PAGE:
-------------------------------------------------------------------
|                         Wendy Carpenter                           |
|---------------------------------|---------------------------------|
|             Date                |            Lead Level           |
|---------------------------------|---------------------------------|
|        April 26, 1993           |             19μg/dL             |
|---------------------------------|---------------------------------|
|      September 13, 1993         |             23μg/dL             |
|---------------------------------|---------------------------------|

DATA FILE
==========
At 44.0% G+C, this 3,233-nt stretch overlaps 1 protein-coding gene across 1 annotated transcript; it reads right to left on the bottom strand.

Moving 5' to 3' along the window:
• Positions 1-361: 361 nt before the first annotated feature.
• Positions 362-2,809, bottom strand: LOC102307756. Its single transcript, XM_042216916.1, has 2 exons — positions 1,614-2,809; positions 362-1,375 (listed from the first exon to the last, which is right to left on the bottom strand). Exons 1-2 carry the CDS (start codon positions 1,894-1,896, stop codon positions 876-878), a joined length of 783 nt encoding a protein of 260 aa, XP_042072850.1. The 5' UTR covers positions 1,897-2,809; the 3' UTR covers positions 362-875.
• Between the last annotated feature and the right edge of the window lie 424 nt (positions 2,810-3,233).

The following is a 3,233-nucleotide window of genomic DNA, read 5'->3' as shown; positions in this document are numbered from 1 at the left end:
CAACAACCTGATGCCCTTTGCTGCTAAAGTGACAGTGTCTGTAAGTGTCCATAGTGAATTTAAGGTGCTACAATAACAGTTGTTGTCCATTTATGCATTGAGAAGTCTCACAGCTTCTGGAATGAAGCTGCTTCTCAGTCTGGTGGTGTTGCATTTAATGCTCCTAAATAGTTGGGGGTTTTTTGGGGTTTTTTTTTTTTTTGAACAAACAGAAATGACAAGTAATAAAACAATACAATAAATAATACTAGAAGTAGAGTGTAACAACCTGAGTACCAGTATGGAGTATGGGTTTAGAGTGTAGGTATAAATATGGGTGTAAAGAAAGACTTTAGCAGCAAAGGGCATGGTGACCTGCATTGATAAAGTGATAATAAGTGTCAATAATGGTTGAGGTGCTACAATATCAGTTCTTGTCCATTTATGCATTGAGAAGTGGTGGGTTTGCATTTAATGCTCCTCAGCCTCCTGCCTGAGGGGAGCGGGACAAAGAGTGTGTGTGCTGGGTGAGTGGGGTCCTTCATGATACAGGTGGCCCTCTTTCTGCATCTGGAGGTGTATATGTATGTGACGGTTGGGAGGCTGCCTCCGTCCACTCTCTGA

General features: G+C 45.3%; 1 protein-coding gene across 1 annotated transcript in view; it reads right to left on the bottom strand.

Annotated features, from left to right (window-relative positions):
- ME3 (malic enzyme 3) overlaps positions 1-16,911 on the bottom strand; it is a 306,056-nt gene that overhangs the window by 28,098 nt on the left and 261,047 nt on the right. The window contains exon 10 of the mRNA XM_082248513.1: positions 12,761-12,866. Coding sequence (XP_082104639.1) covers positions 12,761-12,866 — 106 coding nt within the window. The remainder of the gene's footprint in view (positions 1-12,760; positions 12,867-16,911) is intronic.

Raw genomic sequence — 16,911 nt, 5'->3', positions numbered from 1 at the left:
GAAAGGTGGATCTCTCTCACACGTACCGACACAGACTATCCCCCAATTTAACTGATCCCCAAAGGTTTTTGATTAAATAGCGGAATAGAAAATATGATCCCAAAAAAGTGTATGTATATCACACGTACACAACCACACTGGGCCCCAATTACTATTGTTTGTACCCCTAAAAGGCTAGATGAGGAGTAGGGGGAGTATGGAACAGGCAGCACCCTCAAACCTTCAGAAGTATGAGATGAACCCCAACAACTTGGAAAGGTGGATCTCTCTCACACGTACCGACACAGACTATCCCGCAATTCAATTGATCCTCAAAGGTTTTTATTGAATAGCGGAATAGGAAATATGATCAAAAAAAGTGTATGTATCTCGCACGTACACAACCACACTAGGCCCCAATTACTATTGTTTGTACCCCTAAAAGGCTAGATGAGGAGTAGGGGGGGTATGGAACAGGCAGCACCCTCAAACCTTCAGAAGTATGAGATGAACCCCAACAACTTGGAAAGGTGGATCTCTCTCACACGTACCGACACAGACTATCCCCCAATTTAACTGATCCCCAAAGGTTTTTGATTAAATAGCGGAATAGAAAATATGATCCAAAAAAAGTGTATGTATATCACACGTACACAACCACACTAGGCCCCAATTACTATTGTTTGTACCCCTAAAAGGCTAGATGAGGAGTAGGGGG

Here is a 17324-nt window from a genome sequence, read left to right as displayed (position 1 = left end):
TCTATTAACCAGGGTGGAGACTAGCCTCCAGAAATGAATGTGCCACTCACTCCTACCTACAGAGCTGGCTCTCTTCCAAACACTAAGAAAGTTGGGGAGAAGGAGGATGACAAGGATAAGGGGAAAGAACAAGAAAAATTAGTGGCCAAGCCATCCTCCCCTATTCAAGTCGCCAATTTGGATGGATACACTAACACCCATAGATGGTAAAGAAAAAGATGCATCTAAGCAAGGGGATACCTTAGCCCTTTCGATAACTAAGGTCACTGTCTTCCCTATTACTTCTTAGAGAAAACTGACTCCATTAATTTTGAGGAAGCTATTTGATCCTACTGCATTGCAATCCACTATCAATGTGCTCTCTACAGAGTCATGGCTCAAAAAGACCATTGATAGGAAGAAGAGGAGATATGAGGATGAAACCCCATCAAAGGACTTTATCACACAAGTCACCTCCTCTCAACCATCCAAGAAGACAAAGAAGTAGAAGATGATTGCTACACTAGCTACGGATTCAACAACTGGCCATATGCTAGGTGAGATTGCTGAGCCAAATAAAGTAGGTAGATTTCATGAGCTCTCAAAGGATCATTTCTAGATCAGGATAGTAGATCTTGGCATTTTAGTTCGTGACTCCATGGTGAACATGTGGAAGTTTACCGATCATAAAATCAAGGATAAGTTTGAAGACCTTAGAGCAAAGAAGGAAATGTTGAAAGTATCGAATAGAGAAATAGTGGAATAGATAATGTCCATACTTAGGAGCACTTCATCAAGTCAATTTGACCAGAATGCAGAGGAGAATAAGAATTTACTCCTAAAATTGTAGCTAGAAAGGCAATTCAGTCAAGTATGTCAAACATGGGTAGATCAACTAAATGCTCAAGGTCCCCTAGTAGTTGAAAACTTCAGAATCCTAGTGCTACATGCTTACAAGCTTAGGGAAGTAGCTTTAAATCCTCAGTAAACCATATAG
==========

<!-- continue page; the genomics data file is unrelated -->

|       December 22, 1995         |             10μg/dL             |
 -------------------------------------------------------------------

 -------------------------------------------------------------------
|                         Christian Carpenter                       |
|---------------------------------|---------------------------------|
|             Date                |            Lead Level           |
|---------------------------------|---------------------------------|
|        May 19, 1993             |             23μg/dL             |
|---------------------------------|---------------------------------|
|        June 17, 1993            |             24μg/dL             |
|---------------------------------|---------------------------------|
|     September 13, 1993          |             28μg/dL             |
|---------------------------------|---------------------------------|
|         May 9, 1994             |             15μg/dL             |